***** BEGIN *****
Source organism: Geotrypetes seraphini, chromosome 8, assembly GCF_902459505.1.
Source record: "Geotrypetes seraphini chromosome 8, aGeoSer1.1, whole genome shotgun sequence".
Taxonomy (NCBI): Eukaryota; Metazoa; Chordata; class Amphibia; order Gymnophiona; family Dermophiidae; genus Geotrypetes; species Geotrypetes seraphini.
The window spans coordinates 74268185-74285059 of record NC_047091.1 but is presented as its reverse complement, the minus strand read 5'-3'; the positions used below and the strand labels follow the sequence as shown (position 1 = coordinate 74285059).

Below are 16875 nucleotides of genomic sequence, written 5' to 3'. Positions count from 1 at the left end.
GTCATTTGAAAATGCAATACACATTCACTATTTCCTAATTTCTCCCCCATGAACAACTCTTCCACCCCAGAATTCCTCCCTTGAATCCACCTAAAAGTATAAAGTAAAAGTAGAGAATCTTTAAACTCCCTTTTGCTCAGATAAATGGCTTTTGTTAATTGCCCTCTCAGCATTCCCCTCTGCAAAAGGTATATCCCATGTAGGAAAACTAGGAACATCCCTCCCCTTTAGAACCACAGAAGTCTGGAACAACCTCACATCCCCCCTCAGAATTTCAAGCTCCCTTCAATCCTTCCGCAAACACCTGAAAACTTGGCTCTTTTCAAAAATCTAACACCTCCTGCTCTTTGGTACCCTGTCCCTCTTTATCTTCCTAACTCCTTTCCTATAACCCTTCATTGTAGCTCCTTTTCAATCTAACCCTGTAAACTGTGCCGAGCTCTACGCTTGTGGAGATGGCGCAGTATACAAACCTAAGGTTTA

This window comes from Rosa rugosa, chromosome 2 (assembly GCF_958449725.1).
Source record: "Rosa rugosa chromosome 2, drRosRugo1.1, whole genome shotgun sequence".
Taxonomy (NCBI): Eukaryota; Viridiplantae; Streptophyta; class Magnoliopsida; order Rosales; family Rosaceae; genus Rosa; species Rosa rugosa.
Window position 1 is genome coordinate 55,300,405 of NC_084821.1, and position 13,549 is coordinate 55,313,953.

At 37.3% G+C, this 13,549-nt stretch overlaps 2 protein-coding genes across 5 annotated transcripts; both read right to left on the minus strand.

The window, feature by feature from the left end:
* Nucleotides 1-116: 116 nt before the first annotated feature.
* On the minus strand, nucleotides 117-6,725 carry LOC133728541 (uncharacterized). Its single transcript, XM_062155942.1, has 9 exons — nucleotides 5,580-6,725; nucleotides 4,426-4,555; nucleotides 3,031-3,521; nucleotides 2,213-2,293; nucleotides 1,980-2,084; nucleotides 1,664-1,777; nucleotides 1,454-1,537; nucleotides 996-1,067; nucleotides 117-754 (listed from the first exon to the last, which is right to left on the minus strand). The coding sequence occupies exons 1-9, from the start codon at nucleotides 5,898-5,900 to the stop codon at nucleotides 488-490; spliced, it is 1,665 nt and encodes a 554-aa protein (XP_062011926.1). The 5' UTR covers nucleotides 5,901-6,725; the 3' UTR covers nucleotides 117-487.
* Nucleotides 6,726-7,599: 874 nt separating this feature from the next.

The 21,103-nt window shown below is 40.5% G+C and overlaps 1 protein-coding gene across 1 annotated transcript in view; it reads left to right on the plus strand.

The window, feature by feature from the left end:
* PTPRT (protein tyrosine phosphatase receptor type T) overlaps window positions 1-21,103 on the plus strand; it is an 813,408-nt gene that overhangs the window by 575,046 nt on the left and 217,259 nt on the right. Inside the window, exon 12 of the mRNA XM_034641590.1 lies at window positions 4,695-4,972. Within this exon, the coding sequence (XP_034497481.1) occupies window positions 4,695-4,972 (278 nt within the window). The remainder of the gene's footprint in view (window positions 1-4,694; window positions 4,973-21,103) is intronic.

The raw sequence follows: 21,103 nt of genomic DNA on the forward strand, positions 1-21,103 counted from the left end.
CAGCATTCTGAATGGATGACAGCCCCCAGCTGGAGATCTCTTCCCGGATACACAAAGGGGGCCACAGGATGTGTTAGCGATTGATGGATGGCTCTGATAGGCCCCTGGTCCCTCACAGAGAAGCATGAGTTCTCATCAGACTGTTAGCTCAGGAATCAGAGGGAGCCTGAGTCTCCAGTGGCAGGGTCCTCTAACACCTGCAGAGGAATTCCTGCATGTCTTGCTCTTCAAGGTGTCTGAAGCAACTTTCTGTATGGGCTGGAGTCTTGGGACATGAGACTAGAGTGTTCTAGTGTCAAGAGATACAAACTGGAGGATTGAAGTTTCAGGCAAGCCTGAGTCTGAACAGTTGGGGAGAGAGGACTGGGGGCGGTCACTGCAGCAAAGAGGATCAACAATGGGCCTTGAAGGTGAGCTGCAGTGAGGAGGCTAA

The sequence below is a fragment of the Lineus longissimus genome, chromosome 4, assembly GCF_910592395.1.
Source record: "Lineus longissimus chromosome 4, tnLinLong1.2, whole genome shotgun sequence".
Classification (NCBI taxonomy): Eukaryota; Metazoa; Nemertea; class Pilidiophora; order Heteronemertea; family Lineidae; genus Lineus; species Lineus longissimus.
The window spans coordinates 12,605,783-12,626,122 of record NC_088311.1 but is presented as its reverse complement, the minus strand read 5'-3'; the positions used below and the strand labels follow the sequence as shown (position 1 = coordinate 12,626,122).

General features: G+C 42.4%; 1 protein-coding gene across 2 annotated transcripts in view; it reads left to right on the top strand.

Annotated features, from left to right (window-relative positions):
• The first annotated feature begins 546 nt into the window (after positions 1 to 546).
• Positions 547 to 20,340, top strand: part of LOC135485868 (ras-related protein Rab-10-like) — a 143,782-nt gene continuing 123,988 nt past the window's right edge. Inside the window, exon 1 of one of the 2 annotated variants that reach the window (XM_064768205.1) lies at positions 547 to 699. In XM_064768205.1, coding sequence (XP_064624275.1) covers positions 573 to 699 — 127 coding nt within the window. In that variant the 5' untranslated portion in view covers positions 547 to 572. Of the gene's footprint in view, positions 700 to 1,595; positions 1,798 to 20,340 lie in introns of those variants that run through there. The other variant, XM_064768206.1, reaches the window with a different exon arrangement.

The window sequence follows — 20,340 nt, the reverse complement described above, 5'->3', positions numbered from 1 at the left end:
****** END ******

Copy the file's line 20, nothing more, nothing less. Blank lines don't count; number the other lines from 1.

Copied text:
CAGCATTCTGAATGGATGACAGCCCCCAGCTGGAGATCTCTTCCCGGATACACAAAGGGGGCCACAGGATGTGTTAGCGATTGATGGATGGCTCTGATAGGCCCCTGGTCCCTCACAGAGAAGCATGAGTTCTCATCAGACTGTTAGCTCAGGAATCAGAGGGAGCCTGAGTCTCCAGTGGCAGGGTCCTCTAACACCTGCAGAGGAATTCCTGCATGTCTTGCTCTTCAAGGTGTCTGAAGCAACTTTCTGTATGGGCTGGAGTCTTGGGACATGAGACTAGAGTGTTCTAGTGTCAAGAGATACAAACTGGAGGATTGAAGTTTCAGGCAAGCCTGAGTCTGAACAGTTGGGGAGAGAGGACTGGGGGCGGTCACTGCAGCAAAGAGGATCAACAATGGGCCTTGAAGGTGAGCTGCAGTGAGGAGGCTAA